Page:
Back in June of 2012, Houston Texans General Manager Rick Smith gave a fairly memorable interview to SI.com NFL scribe Peter King in which he laid out his philosophy on roster construction in today's NFL.
Now, keep in mind that, looking back, if ever there were a time during the Rick Smith era that Houston Texans fans could call "halcyon days," it was probably that offseason, the summer in between the 2011 and 2012 seasons.
The team was coming off its first division championship and a playoff run that ended with a hard-fought divisional-round loss in Baltimore.
J.J. Watt finished that 2011 season showing dominant flashes that would coalesce into a Defensive Player of the Year award in 2012, Arian Foster had just put the finishing touches on another season with over 1,800 total yards and Wade Phillips's defense was ranked in the top five in the league.
By Texans standards, it was a glorious time.
Hell, it was so glorious that Texans fans entered 2012 looking forward to the return of quarterback Matt Schaub!
And overseeing the operation was Smith, the perceived architect of what was believed to be a budding perennial powerhouse going forward.
So when King asked Smith about his strategy in building an NFL roster, the Texans' general manager waxed poetic about how he had read a business leadership book by former GE boss Jack Welch and how he subscribed to Welch's "20/70/10" philosophy.
"If you have a 53-man roster, maybe you've got ten or 11 core players, and then 25 to 30 role players, and then you're always looking to churn the bottom of the roster," Smith espoused.
So basically, the top 20 percent is your elite class, the next 70 percent your middle class and the bottom 10 percent are disposables.
Smith's mantra (or more accurately, his restating of Welch's mantra) is actually very logical, and Smith's tenure has proven it, both positively and negatively.
In the NFL, two roster characteristics determine a team's trajectory -- quarterback play and overall team depth, depth being a more conventional football term for Smith's Welchian "25 to 30 role players."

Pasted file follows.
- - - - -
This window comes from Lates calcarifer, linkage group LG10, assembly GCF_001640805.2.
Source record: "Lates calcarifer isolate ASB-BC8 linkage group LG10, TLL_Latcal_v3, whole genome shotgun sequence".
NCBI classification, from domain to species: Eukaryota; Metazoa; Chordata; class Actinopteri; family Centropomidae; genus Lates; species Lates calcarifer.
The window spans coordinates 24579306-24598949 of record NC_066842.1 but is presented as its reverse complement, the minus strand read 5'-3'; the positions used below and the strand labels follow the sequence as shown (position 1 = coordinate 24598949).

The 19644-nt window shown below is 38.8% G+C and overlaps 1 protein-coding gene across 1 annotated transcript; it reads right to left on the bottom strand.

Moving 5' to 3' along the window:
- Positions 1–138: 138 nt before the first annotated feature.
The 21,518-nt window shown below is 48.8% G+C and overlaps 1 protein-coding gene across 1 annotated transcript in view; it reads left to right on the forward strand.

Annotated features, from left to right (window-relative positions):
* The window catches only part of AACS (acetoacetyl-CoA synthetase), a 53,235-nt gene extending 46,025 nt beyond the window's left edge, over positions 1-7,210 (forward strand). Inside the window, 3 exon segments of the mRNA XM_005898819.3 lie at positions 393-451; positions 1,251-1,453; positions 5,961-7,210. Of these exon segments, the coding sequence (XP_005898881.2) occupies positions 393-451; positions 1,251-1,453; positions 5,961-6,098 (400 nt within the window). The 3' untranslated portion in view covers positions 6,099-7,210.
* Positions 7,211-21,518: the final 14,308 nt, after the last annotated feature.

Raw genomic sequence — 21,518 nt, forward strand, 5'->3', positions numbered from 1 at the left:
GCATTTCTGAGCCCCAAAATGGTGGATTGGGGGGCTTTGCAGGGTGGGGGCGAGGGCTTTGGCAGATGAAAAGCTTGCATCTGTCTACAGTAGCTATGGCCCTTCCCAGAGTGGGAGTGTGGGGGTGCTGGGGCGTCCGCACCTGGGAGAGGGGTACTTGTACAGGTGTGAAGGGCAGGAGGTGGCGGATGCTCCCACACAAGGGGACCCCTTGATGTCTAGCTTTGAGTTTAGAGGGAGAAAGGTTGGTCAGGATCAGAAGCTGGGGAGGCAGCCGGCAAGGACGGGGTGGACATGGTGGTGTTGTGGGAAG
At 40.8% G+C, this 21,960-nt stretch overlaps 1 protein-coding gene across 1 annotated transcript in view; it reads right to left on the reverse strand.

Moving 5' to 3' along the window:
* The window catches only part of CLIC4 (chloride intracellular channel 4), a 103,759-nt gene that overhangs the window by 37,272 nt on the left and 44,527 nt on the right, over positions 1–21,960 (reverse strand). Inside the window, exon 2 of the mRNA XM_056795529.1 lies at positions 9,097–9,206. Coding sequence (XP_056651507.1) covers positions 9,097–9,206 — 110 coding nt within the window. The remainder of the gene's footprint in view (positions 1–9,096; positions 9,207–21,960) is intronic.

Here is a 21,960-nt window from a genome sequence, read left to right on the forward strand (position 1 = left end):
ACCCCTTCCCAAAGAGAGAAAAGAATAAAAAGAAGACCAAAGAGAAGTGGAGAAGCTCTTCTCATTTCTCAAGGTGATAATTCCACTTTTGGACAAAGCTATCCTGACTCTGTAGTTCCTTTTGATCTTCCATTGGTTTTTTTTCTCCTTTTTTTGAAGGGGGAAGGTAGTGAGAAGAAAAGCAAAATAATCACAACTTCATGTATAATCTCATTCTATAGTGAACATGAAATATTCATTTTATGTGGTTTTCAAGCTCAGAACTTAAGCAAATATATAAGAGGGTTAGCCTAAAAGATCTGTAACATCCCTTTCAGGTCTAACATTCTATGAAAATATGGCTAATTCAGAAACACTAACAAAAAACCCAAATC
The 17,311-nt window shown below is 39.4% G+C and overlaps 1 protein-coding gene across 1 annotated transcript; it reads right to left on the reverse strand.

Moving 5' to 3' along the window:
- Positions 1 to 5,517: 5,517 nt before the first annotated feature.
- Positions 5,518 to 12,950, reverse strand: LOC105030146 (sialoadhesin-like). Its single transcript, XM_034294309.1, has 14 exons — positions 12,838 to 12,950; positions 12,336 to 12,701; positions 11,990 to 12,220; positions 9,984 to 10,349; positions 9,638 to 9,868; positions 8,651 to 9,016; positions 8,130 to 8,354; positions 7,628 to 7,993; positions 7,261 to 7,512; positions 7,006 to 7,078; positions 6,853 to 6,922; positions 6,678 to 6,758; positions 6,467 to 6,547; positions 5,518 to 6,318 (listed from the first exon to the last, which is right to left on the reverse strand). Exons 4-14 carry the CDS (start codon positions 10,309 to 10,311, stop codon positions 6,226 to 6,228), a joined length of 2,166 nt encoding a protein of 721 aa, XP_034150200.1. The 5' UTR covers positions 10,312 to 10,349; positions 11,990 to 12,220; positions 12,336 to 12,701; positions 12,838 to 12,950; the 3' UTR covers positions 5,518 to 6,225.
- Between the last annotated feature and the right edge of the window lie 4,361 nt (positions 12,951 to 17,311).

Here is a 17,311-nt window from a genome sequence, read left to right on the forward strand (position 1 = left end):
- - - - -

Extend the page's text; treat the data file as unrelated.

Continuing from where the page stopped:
In a league where roster constitution is shaped by the constraints of a salary cap, the role players on a roster are the NFL proletariat and, as such, must carry salary amounts that qualify them as football's version of "cheap labor." In the NFL, they're generally young, drafted players toiling on their multi-year rookie contracts.
The Texans' two division championship teams in 2011 and 2012 had a role-player layer that was stacked with quality picks from the 2009 and 2010 drafts. Connor Barwin, Glover Quin, James Casey, Brice McCain (when he was good), Kareem Jackson, Ben Tate, Earl Mitchell, Garrett Graham.
So deep were those 2011 Texans that they overcame season-ending injuries to Mario Williams and Matt Schaub and a season-curtailing injury to Andre Johnson.
Eventually, however, role players move on.
It's the transient nature of the league. You can't pay everybody, so when the time comes, you pay big money to your elite players (Smith's Welchian "20 percent," the aristocrats) to retain them, and hopefully fill in the "role-player" gaps with the next couple of draft classes.
Unless you're the 2013 Houston Texans, in which case you backfill your role players with stiffs like Ed Reed and your two division championships come crashing down on top of you in a 2-14 heap.
The simple forensics on the Texans' 2013 collapse, for most fans, point to Matt Schaub's sudden inability to play quarterback in the NFL, and that's partially correct. However, the draft proficiency shown by Smith (and then-head coach Gary Kubiak) in 2009 and 2010 at the "cheap labor" levels (rounds two through seven) was nonexistent in the 2011 and 2012 drafts.
And if you're looking for a really scary harbinger for the 2014 and 2015 seasons, just know this -- the Texans' 2013 draft class, in their short time in the league, have been dotted by one collapse or departure after another, a nine-man crop beset by injury, illness or poor front-office decision-making that slowly and silently is sucking part of the life out of any hope for a playoff-level rebound in 2014.